Montgomery, Alabama – On the 19th day of the statewide prisoner work strike on Friday, about 100 people gathered in front of the Alabama State Capitol Building in support of the thousands of prisoners currently striking.
On Oct. 7, the Alabama Department of Corrections (ADOC) confirmed that five facilities remained at a standstill due to the historic statewide work stoppage. Posts to a private Facebook group run by family members of striking prisoners confirmed that prisoners at five facilities continued to strike as of this week.
The ADOC admitted the ongoing strike has caused significant disruptions to the functioning of the prisons. “All facilities remain operational,” the department wrote in a press release on Sept. 28, 2022. “However, these work stoppages have affected food services given that inmate workers make up a large part of the facility support workforce.”
Prisoners are demanding significant changes to the state’s prison and judicial systems, including reform of the state’s sentencing law and parole board policies, and a demand that the Habitual Felony Offender Act (HFOA) be repealed.
The HFOA was passed in 1977 and its mandatory punishments include a life without parole sentence for anyone convicted of a Class A felony with any three prior felonies on their record, and a life sentence for anyone who was convicted of a Class B felony with any three prior felonies on their record.
Friday’s protest was organized by Both Sides of the Wall, an organization of prisoners and their supporters. Many of those in attendance have loved ones who are currently on strike or are formerly incarcerated themselves.
“They have been killed, they have been abused, they are being tortured right now as we speak,” said Eric Buchanan, a formerly incarcerated person who spoke at the rally.
“They are retaliating against our brothers right now by giving them very little food to eat. I even pushed my plate back while I was eating supper last night,” Buchanan continued. “I said ‘Lord help me to push my plate back’ as if I was still in the struggle with my brothers.”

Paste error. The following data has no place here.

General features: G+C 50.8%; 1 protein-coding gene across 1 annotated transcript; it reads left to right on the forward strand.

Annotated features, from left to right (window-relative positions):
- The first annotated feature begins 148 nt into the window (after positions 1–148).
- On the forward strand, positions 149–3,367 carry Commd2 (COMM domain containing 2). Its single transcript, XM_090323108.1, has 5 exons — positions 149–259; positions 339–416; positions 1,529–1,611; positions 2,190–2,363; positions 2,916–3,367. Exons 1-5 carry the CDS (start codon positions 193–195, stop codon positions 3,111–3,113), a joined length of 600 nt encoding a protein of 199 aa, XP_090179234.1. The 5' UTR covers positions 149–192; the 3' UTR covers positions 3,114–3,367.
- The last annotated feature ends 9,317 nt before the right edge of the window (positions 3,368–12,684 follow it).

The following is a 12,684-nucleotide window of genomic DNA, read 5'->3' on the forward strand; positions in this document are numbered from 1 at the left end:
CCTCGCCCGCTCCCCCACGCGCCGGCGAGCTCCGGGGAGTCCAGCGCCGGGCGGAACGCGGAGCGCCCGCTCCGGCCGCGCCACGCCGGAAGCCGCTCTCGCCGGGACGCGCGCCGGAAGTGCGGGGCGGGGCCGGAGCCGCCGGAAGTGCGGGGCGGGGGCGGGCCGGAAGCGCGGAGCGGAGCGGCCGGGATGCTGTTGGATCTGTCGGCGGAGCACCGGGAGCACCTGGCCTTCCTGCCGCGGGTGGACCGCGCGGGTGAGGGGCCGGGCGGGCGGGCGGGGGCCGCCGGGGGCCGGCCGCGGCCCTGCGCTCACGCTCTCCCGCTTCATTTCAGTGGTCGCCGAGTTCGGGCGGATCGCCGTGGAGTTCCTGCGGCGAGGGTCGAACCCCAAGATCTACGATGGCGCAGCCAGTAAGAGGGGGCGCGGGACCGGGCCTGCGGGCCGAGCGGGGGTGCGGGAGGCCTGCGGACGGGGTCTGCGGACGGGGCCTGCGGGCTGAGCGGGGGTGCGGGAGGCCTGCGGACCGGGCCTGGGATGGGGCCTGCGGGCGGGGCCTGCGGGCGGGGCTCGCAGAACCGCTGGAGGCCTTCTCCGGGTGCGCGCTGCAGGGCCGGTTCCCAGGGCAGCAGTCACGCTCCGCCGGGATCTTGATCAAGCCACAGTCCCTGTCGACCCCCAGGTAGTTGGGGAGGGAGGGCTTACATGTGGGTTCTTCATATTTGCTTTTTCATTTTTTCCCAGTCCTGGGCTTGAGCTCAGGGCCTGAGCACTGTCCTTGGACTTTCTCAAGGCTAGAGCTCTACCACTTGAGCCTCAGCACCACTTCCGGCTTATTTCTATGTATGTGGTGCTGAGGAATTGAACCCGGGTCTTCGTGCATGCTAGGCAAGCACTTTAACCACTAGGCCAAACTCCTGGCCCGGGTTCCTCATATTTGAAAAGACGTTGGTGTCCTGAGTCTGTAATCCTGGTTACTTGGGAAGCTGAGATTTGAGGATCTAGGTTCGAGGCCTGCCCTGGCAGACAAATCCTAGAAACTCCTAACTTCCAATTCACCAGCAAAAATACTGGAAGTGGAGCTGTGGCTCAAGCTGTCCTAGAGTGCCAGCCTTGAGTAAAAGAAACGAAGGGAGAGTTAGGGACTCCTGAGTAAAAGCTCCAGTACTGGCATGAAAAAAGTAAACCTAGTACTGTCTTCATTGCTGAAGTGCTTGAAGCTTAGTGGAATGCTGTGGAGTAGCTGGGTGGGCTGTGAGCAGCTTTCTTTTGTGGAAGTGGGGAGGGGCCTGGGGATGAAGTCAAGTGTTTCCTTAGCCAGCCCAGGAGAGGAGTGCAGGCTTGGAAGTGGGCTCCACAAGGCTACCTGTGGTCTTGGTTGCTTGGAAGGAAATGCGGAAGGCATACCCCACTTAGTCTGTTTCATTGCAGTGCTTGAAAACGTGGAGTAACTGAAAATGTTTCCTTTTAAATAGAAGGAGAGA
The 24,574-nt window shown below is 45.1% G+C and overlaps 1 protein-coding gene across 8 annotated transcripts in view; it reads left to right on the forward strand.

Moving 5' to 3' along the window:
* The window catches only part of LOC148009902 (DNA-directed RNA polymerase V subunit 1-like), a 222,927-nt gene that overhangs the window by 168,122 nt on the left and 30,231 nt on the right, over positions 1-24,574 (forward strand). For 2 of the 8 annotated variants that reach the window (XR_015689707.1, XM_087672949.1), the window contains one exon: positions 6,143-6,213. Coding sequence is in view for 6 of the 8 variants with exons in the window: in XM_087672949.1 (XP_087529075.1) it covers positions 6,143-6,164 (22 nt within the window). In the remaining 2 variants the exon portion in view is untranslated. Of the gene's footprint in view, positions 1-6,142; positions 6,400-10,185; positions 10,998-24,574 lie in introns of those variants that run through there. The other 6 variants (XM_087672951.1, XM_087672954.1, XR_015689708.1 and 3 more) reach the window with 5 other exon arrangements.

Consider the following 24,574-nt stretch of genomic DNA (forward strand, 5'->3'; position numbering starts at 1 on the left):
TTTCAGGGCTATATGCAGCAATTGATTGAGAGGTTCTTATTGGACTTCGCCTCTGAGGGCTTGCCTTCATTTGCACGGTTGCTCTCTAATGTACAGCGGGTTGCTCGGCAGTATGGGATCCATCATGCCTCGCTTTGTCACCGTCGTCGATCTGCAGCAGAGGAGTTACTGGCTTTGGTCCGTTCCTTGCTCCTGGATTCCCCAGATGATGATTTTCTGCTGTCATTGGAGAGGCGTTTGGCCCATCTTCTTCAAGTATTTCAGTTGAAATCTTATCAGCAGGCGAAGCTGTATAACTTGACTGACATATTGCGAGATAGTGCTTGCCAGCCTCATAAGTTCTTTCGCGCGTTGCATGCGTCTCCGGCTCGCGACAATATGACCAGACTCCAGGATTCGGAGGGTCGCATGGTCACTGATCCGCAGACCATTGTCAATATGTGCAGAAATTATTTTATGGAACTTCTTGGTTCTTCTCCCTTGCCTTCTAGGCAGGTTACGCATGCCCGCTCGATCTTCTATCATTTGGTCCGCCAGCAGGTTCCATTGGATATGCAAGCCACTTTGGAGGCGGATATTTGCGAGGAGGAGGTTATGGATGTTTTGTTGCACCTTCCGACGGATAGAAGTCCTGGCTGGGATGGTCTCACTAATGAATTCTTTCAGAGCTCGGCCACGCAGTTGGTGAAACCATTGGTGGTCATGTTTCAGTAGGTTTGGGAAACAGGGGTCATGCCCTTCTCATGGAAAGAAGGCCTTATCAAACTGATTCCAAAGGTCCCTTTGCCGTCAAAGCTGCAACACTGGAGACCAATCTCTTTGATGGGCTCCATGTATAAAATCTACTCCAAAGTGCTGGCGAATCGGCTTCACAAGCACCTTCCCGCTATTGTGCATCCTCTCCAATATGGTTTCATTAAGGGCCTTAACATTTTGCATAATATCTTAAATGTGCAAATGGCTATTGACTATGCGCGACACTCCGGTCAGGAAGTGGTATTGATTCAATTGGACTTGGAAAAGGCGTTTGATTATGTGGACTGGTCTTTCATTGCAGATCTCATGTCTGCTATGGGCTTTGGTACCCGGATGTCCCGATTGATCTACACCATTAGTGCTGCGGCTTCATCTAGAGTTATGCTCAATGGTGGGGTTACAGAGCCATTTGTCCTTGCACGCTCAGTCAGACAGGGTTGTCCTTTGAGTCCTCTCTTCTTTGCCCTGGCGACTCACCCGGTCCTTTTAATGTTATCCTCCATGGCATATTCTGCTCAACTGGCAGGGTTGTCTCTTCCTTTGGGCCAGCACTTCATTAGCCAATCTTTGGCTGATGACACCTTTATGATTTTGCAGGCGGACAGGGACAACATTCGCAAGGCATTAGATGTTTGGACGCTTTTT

Striking prisoner Swift Justice told Unicorn Riot at the beginning of the strike: “Our meals consist of two bologna sandwiches in the morning time and two bologna sandwiches at dinner time. And when you do the calorie intake on that right there, a bologna sandwich with cheese, and on wheat bread, only equals up to 240 calories. So basically what we’re getting daily on that right there is just barely reaching 1000 calories a day.”
Nikki Davenport, wife of imprisoned striker Kinetik Justice, said she came out to the rally “to protest the fact that they’re not releasing anyone on parole, they’re not trying to rehabilitate, educate or let people have a second chance to be productive members of society.”
“They’re warehousing them and using them for slavery.”
According to Davenport, prison authorities placed Kinetik in solitary confinement for his participation in organizing the strike and cut off all his communication. “They blocked three different numbers that I’ve had,” said Davenport. Last week, Davenport continued, “they cut all his clothes off of him and put him in a crisis cell like he was suicidal.”
Striking prisoner Bernard Jemison spoke to the crowd via phone from inside one Alabama prison:
“They place us in an environment that is so hostile, so violent, so hopeless, so drug infested, I could go on and on. And our governor say the remedy to these issues is to build new prisons. But who is going to work at these new prisons? I don’t think she realizes, we’ve got one officer watching six dormitories by himself.”
Striking Prisoners Shared The Following Statement With Unicorn Riot Friday Before The Protest In Montgomery:
From: All confined citizens in Alabama prisons.
Since the peaceful labor strike within the Alabama Department of Corrections began on September 26, those who are striking have faced relentless attempts to break our spirit by the correctional staff. We have been starved, placed into solitary confinement and suicide cells as retaliation, and forced into dangerous situations as ADOC tries to turn us against each other. In spite of this, international media and activists have turned their attention toward Alabama and its inhumane treatment of and policies around incarcerated individuals. The world is watching.
We will not relent under these retaliatory tactics. Our brothers, particularly those with health conditions, addiction and mental health challenges, have faced challenges not only to their psychological well-being but also their very lives.
Especially alarming is ADOC’S intentional “bird feeding” food deprevention, which presents a severe health risk to those who suffer from diabetes and other illnesses that require a wellness diet.
Unlike the ADOC we value life.
By no means are we waving a white flag of defeat. We are still demanding our concerns be heard before our Legislators and other elected officials. We also demand that our outside representatives be given a platform to be our voice and the public hear our arguments.
At this time, some have chosen to return to work to ensure that ADOC does not continue to target the most vulnerable in our population. Others will continue to strike.
We will continue to escalate our strike, peacefully, until our voices are heard.
Alabama Confined Citizens